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SPRAGUE v. SPRAGUE (11/16/72)

decided: November 16, 1972.

SPRAGUE
v.
SPRAGUE, APPELLANT



Appeal from order of Court of Common Pleas, Family Court Division, of Philadelphia, Jan. T., 1970, No. 1553, in case of Richard A. Sprague v. Jacqueline E. Sprague.

COUNSEL

John R. McConnell, with him David S. Markson, and Morgan, Lewis & Bockius, for appellant.

Edwin P. Rome, with him Blank, Rome, Klaus & Comisky, for appellee.

Wright, P. J., Watkins, Jacobs, Hoffman, Spaulding, Cercone, and Packel, JJ. Dissenting Opinion by Packel, J. Spaulding, J., joins in this dissenting opinion.

Author: Per Curiam

[ 223 Pa. Super. Page 46]

The disposition of divorce proceedings, referred to masters is at all times within the control of the courts of common pleas, which by proper order or rule should provide for a more expeditious determination than was made of the present case.

The procedural question was very ably covered by the opinion of the court below wherein it sets forth the following:

I.

The Procedural Question

"Unusual difficulties were encountered by the Master in scheduling hearings in the case. On a number of occasions, hearings which had been fixed had to be cancelled because of the busy schedule of counsel for the defendant. In any event, the litigation was protracted far beyond the normal period required for the disposition of contested divorce cases. It reached a point where we determined that we had a duty to exercise our power of supervision and to intervene in order to bring the litigation to a close. Geyer v. Geyer, 124 Pa. Superior Ct. 313. We were of the opinion that decisive action was required. Accordingly we forwarded the letter dated December 15, 1971 to the Master and to counsel for the parties.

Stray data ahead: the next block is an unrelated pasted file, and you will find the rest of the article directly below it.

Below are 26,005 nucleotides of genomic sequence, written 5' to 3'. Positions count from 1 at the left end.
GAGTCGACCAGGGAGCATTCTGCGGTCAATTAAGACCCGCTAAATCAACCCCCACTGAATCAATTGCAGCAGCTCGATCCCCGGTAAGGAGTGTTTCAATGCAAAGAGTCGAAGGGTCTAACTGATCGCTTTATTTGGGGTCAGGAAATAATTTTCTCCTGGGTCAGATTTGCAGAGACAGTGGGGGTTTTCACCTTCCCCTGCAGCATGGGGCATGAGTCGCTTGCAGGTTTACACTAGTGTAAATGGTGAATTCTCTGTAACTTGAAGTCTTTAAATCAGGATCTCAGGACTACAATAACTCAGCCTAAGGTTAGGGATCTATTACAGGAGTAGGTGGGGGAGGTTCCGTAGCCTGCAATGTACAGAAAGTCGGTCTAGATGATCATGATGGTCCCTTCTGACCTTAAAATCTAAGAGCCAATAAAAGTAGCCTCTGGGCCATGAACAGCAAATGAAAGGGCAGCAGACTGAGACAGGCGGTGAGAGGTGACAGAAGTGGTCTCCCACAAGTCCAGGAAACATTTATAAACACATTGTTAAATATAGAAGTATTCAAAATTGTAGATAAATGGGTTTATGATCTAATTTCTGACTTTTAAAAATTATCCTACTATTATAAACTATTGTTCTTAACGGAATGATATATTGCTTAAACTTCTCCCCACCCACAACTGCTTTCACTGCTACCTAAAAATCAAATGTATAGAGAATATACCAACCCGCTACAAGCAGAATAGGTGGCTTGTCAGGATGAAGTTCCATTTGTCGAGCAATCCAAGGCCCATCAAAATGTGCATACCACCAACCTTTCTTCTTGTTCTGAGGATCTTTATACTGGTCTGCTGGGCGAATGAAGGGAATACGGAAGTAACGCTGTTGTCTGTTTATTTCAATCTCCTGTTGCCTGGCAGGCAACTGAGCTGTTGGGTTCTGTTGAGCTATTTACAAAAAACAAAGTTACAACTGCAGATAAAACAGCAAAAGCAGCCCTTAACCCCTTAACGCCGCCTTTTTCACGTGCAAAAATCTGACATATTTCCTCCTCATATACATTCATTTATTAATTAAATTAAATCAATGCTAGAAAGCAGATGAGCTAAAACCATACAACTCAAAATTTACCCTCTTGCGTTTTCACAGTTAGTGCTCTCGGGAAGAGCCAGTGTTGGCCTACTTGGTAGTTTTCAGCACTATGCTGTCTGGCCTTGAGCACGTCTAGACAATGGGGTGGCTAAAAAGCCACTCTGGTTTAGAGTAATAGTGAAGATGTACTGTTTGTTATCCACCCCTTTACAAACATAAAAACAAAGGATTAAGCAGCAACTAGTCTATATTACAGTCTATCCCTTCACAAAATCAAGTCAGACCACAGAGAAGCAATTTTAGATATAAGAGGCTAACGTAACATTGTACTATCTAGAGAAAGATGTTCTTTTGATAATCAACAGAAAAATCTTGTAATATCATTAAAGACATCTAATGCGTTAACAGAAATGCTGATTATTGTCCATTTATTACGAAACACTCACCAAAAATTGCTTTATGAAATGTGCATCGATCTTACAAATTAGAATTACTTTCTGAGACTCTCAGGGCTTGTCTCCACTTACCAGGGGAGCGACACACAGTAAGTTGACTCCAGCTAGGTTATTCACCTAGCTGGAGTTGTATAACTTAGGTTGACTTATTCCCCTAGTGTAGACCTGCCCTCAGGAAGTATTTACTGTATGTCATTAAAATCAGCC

"Counsel for the defendant contends that the letter by the Master, dated December 21st, fixing a hearing for December 28th, was in violation of the Philadelphia local rule requiring ten (10) days' notice of the scheduling

[ 223 Pa. Super. Page 47]

    of a Master's meeting. This rule applied only to the first meeting to be held by the Master in order to give the parties ample notice that hearings in the nature of a trial are to commence. It is not intended to apply to subsequent hearings because the rules contemplate an expeditious conclusion of the hearings once they commence, on a day-to-day basis, if possible. The Master, upon receipt of our letter, called the offices of both attorneys. He was ...


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